Methods and precautions of removing elements in Java collection

Time:2020-11-25

1. Preface

Operation set is a thing that Java programmers repeat almost every day. Today, let’s look at ways to remove elements from the Java collection. I’ve built a simple collection, and we’ll take this as an example to explore.


 List<String> servers = new ArrayList<>();
 servers.add("Felordcn");
 servers.add("Tomcat");
 servers.add("Jetty");
 servers.add("Undertow");
 servers.add("Resin");

2. For loops do not necessarily remove elements from a collection

Let’s use the traditional foreach loop to remove the fake server that starts with F, but you will find that this operation raises a concurrenctmodificationexception.

//Never use a wrong demonstration
 for (String server : servers) {
 if (server.startsWith("F")) {
 servers.remove(server);
 }
 }

Can’t a for loop remove elements? Of course not! If we can determine the index of the element that needs to be removed, it is OK.

//This way is feasible
 for (int i = 0; i < servers.size(); i++) {
 if (servers.get(i).startsWith("F")) {
 servers.remove(i);
 }
}

But I’ve only demonstrated ArrayList in this way. Other types are not strictly tested and left to you to explore.

3. Iterator can delete elements in the collection

In the traditional way, we use iterator to ensure the deletion of elements


 Iterator<String> iterator = servers.iterator();

 while (iterator.hasNext()) {
  String next = iterator.next();
  if (next.startsWith("F")) {
  iterator.remove();
  }
 }

4. Disadvantages of traversing and deleting elements

  • We need to traverse each element of the collection and assert them, even if you delete one.
  • Although we can delete specific elements iteratively, the operation is cumbersome, and there are potential concurrent modificationexception exceptions depending on the collection type.
  • According to the different data structures, the time complexity of deleting elements is greatly different. For example, array structure ArrayList is not as fast as linked list structure in deleting elements.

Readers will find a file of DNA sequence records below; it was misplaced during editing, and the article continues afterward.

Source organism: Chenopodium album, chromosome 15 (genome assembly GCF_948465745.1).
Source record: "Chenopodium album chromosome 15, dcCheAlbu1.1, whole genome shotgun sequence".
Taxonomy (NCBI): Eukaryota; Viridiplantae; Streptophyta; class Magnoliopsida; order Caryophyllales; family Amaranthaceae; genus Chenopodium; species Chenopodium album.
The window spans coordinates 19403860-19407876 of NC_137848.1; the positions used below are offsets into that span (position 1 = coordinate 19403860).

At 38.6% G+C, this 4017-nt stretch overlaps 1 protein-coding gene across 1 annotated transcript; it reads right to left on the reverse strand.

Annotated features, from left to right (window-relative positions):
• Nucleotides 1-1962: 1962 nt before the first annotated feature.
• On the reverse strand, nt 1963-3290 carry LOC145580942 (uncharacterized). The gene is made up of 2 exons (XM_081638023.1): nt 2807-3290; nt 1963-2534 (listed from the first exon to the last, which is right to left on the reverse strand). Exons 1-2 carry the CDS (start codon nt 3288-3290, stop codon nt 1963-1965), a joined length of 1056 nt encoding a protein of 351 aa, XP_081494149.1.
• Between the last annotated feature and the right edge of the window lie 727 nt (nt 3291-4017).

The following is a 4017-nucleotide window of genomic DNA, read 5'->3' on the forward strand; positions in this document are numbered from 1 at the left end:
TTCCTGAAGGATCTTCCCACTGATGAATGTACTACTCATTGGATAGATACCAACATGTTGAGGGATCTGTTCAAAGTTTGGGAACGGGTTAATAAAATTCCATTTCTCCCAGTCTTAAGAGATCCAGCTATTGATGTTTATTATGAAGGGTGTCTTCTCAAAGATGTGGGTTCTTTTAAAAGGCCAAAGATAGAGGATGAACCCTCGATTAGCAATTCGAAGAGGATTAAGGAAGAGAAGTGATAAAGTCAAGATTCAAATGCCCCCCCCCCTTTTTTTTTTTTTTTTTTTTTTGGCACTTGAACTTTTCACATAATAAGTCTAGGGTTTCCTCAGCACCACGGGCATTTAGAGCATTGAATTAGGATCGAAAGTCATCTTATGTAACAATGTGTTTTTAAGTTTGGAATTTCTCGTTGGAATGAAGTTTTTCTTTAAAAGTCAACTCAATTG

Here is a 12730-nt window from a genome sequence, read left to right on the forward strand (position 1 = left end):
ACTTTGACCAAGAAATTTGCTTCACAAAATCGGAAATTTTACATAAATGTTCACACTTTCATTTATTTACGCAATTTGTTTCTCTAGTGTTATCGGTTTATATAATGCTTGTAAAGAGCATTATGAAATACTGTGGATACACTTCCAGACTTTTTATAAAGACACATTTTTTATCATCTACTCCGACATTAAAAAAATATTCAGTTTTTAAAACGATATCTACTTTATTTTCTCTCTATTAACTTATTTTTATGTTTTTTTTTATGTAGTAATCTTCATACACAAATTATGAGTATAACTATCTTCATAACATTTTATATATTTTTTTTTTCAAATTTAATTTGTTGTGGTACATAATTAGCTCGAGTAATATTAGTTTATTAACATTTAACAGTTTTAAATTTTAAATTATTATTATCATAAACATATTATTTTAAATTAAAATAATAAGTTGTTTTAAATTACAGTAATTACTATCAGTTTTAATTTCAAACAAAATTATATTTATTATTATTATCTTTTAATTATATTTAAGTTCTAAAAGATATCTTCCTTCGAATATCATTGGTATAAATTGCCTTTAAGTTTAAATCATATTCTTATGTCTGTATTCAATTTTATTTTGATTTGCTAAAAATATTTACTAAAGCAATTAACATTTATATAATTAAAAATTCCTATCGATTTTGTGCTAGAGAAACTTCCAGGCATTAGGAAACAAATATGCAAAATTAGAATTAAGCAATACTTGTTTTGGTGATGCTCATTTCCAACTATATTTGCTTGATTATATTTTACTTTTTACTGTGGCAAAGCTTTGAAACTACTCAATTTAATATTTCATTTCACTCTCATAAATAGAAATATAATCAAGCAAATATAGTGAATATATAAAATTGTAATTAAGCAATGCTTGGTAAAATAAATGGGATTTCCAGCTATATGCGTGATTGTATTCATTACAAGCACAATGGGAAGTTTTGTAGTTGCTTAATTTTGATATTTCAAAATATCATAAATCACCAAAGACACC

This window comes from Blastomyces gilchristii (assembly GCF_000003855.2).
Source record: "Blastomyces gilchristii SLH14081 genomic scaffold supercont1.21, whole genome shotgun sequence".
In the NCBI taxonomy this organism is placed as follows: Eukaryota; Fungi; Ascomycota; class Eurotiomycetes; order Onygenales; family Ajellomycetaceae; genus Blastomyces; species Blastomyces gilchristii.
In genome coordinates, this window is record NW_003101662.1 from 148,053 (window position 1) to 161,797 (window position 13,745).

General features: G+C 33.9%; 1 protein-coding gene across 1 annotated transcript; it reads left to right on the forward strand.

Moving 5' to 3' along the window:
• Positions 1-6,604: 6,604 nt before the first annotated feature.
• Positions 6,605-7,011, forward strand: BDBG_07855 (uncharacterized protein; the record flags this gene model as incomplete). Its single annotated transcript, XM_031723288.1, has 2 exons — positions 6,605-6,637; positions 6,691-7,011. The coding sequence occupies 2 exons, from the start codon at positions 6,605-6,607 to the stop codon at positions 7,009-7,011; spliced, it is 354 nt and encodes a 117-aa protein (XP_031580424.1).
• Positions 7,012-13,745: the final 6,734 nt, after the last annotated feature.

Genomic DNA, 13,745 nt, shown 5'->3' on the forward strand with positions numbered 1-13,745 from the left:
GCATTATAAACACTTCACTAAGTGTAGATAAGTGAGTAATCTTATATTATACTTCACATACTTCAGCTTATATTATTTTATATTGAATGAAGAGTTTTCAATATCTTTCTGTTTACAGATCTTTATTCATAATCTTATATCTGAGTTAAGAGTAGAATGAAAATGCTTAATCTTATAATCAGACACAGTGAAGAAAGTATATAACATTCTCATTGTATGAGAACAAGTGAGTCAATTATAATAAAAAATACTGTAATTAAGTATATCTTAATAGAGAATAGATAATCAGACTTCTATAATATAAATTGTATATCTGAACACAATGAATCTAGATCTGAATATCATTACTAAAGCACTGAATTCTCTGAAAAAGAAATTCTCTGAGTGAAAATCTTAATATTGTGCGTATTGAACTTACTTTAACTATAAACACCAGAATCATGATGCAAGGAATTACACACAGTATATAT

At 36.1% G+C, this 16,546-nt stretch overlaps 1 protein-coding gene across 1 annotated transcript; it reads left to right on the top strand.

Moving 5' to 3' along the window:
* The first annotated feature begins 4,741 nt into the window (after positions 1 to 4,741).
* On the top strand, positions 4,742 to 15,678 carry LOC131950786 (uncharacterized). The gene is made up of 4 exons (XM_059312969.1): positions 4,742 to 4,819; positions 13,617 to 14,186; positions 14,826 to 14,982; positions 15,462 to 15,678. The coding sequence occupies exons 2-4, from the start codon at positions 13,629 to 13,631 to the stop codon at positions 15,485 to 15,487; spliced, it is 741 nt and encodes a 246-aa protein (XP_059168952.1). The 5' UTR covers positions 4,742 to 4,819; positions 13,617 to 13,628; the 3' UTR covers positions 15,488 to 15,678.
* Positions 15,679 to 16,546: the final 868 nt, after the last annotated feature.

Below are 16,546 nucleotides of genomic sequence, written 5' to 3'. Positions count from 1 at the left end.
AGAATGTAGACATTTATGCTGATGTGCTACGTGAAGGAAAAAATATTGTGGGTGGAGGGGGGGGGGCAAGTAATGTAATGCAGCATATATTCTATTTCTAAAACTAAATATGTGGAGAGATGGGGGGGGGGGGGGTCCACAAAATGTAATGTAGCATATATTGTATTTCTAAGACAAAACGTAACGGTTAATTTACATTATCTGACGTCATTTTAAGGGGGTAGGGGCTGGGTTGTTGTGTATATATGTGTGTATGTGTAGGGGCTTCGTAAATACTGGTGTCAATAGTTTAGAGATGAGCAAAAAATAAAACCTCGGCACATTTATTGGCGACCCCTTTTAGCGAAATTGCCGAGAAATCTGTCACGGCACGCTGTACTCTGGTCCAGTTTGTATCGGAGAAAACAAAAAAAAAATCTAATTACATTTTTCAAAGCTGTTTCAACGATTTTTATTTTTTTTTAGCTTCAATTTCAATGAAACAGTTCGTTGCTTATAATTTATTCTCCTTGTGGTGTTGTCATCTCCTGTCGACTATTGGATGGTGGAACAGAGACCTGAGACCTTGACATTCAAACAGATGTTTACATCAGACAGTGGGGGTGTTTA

5. Delete new set elements

Java 8 provides a new set manipulation API and stream to help us solve this problem. I have introduced the Java 8 stream API in previous articles. If you are interested, you can take a look.

5.1 Collection.removeIf()

New collection API removeif (predict <? Super E > filter). The API provides a more concise way to delete elements using predicate, so we can implement the initial requirements more concisely:

servers.removeIf(s-> s.startsWith("F"));

At the same time, according to the test, the performance of ArrayList and LinkedList is close. This method is recommended.

5.2 stream implementation remove element

Different from all the above removal operations, in fact, no operation will change the stream source. We only use the stream API to operate the copy of the data source. It follows the life cycle of data source > intermediate operation > induction termination. Let’s look at how to use stream to achieve our intention.

5.2.1 through filter assertion

We can use stream’s filter assertion. Filter assertion will aggregate the stream elements that conform to the assertion into a new stream, and then summarize them. Therefore, we can write as follows:

//Different from the above, the assertion in this method is a negation operation.
List<String> newServers = servers.stream().filter(s -> !s.startsWith("F")).collect(Collectors.toList());

This advantage has been mentioned above, it will not affect the original data, but will generate a copy. The disadvantage is that there may be memory consumption problems.

5.2.2 pass Collectors.partitioningBy induce

This method can meet the needs, but I feel a bit opportunistic. Collectors.partitioningBy () the original intention of the method is to make two classifications. In this method, the elements that conform to the assertion and those that do not conform to the assertion are summarized into two maps with the key of true and false respectively. We can classify the elements that conform to and do not conform to the assertion. The implementation is as follows:

Map<Boolean, List<String>> f = servers.stream().collect(Collectors.partitioningBy(s -> !s.startsWith("F")));
 
 List<String> trues = f.get(Boolean.TRUE);
 System.out.println ("not beginning with F: + trues];

 List<String> falses = f.get(Boolean.FALSE);
 System.out.println "+ falls" starting with F;

Generally, this method is not recommended in this scenario and does not conform to the design intent of the API.

6. Summary

Today we’ve looked at some ways to remove elements from collections and their considerations. Hope to help you, if you have any questions, please leave me a message, small editor will reply to you in time. Thank you very much for your support to the developeppaer website!
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